The University of Liverpool is leading on a major new collaborative project to develop a Zika virus vaccine that is suitable for use in pregnancy.
Supported by a £4.7million award from Department of Health and Social Care, managed by Innovate UK, the new project aims to take two new vaccine candidates through to a clinical trial in humans within the next three years.
Pregnant women continue to be the population at highest risk of a Zika virus infection as the virus can cause severe foetal birth defects. However, no approved vaccine or treatment is currently available.
In collaboration with the University of Manchester, Public Health England and industry, the researchers plan to confirm the safety of two new vaccine candidates, based on a safe derivative of a pre-existing smallpox vaccine, before moving into Phase 1a first-in-human studies at the Royal Liverpool University Hospital's Clinical Research Unit.
The team is taking a 'twin track' approach to develop a vaccine that produces both antibody and killer T cell responses in order to generate better and longer lasting immunity.
The candidates have been chosen for their safety record, their known beneficial effects when used in combination, and also their potential to be used as vaccines for more than one disease in the future. Importantly, they should also be safe to use during pregnancy.
The research is being led by Professor Neil French and Dr Lance Turtle (University of Liverpool and Royal Liverpool University Hospital), Dr Tom Blanchard (University of Manchester and Royal Liverpool University Hospital) and Professor Miles Carroll (Public Health England).
Professor French, Director of the Centre for Global Vaccine Research at the University of Liverpool and Honorary Consultant in Infectious Diseases at the Royal Liverpool University Hospital said: "Infection research in Liverpool is world leading and we are focused on delivering life changing vaccines and treatments for the most important infectious diseases around the globe.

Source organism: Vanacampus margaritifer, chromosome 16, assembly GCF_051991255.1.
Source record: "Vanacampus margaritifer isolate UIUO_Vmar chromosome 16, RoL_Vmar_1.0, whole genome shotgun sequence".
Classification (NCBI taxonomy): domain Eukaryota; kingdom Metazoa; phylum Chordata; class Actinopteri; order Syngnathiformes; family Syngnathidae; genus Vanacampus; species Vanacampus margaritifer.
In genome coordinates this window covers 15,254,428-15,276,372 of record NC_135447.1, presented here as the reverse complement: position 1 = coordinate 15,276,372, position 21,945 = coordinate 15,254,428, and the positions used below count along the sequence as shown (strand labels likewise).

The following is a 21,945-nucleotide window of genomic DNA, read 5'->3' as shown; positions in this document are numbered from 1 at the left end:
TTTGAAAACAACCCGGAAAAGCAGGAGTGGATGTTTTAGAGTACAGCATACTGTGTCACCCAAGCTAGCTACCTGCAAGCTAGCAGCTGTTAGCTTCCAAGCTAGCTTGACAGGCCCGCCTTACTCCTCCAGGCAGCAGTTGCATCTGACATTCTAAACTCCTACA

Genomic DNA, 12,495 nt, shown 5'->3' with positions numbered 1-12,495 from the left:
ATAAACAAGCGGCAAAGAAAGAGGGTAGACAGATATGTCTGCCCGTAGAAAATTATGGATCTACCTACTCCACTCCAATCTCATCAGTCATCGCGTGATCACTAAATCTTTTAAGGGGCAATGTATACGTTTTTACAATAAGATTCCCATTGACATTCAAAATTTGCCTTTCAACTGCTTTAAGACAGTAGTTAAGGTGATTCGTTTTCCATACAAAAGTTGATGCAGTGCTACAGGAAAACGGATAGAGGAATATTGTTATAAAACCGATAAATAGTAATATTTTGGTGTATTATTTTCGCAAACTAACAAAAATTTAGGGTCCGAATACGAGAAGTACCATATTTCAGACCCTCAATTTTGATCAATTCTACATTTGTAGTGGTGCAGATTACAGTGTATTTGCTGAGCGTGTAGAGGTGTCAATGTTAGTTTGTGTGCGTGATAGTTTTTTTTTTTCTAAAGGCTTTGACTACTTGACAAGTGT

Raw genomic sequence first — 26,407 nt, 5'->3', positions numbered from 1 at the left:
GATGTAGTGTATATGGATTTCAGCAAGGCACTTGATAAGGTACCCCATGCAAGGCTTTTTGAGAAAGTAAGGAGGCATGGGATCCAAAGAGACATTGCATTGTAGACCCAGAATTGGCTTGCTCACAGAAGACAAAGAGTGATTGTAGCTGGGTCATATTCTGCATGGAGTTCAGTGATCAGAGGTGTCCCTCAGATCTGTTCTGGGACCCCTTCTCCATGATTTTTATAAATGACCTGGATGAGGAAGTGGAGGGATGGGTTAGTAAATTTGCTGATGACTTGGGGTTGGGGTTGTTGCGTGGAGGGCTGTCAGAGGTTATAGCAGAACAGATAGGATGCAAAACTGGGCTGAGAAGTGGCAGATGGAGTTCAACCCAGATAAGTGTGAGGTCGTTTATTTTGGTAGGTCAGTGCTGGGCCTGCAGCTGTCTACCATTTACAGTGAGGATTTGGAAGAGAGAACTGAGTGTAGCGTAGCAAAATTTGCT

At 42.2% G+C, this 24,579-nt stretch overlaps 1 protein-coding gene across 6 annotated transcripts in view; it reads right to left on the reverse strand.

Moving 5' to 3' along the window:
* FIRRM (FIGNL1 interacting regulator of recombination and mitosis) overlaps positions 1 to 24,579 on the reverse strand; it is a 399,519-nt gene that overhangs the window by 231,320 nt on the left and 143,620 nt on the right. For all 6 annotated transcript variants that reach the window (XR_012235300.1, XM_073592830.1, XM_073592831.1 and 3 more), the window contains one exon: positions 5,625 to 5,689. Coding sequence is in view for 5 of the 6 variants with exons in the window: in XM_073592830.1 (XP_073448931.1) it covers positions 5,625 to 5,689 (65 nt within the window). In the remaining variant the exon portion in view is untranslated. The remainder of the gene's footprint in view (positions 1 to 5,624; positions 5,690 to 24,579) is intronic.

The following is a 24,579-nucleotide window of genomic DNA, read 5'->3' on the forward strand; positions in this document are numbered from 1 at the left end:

"Although the current Zika outbreak has slowed, there remains a significant risk of foetal abnormality when pregnant mothers become infected, and the changing climate raises the possibility of major epidemics occurring in previously unaffected parts of the world. A ready to use vaccine would dramatically reduce the threat that we face from Zika."
Public and Global Health Minister, Steve Brine said: "Britain is a global leader in cutting-edge healthcare research and we should rightly be proud of our scientists and laboratories - this trial has enormous potential to help millions of people.
"Disease transcends lines on a map, so by funding this research we are ensuring British expertise will save and improve lives at home and abroad."
The work builds upon initial vaccine development research funded through the UK's Zika Rapid Response Initiative in 2016, which identified the two potential vaccine candidates and immunological studies undertaken at the NIHR Health Protection Research Unit (HPRU) in Emerging and Zoonotic Infections at the University of Liverpool.
The funding for this project is part of a wider programme of Official Development Assistance spending by the Department of Health and Social Care that aims to support the development of vaccines and associated technologies against diseases with epidemic potential. The Zika virus is one of 12 priority pathogens, identified by the UK Vaccine Network, that this programme targets.
About the University of Liverpool's Centre for Global Vaccine Research
The Centre for Global Vaccine Research is an interdisciplinary research initiative based within the Institute of Infection and Global Health at the University of Liverpool.
The aim of the centre is to optimise the global use of vaccines and reduce the global burden of vaccine-preventable infections through integrating world-leading multidisciplinary research and training in laboratory science, clinical trials and epidemiology. For more information please visit: https:/